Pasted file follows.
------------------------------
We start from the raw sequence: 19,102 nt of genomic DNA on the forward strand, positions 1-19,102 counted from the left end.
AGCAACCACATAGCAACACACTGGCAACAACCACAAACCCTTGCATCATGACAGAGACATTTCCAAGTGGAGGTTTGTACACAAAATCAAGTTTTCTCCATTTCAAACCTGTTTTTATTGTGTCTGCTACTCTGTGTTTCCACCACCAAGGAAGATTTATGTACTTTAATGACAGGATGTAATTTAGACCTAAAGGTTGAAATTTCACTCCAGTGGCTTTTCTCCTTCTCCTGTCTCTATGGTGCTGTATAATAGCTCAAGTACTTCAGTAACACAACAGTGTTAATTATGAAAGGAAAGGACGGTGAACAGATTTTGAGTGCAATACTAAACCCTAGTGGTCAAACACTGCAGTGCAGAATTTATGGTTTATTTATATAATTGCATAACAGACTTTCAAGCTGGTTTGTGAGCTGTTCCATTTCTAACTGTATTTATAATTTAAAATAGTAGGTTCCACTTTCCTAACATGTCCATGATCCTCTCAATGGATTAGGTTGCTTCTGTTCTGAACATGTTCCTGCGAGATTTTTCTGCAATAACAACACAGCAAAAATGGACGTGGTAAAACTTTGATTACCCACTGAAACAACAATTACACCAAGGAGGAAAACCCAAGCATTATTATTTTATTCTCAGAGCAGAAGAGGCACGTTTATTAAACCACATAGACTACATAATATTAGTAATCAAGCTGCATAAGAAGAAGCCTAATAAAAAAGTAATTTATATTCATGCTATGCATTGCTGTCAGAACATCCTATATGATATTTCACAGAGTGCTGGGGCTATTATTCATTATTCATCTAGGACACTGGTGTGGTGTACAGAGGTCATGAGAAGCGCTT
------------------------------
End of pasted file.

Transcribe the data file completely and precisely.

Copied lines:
We start from the raw sequence: 19,102 nt of genomic DNA on the forward strand, positions 1-19,102 counted from the left end.
AGCAACCACATAGCAACACACTGGCAACAACCACAAACCCTTGCATCATGACAGAGACATTTCCAAGTGGAGGTTTGTACACAAAATCAAGTTTTCTCCATTTCAAACCTGTTTTTATTGTGTCTGCTACTCTGTGTTTCCACCACCAAGGAAGATTTATGTACTTTAATGACAGGATGTAATTTAGACCTAAAGGTTGAAATTTCACTCCAGTGGCTTTTCTCCTTCTCCTGTCTCTATGGTGCTGTATAATAGCTCAAGTACTTCAGTAACACAACAGTGTTAATTATGAAAGGAAAGGACGGTGAACAGATTTTGAGTGCAATACTAAACCCTAGTGGTCAAACACTGCAGTGCAGAATTTATGGTTTATTTATATAATTGCATAACAGACTTTCAAGCTGGTTTGTGAGCTGTTCCATTTCTAACTGTATTTATAATTTAAAATAGTAGGTTCCACTTTCCTAACATGTCCATGATCCTCTCAATGGATTAGGTTGCTTCTGTTCTGAACATGTTCCTGCGAGATTTTTCTGCAATAACAACACAGCAAAAATGGACGTGGTAAAACTTTGATTACCCACTGAAACAACAATTACACCAAGGAGGAAAACCCAAGCATTATTATTTTATTCTCAGAGCAGAAGAGGCACGTTTATTAAACCACATAGACTACATAATATTAGTAATCAAGCTGCATAAGAAGAAGCCTAATAAAAAAGTAATTTATATTCATGCTATGCATTGCTGTCAGAACATCCTATATGATATTTCACAGAGTGCTGGGGCTATTATTCATTATTCATCTAGGACACTGGTGTGGTGTACAGAGGTCATGAGAAGCGCTT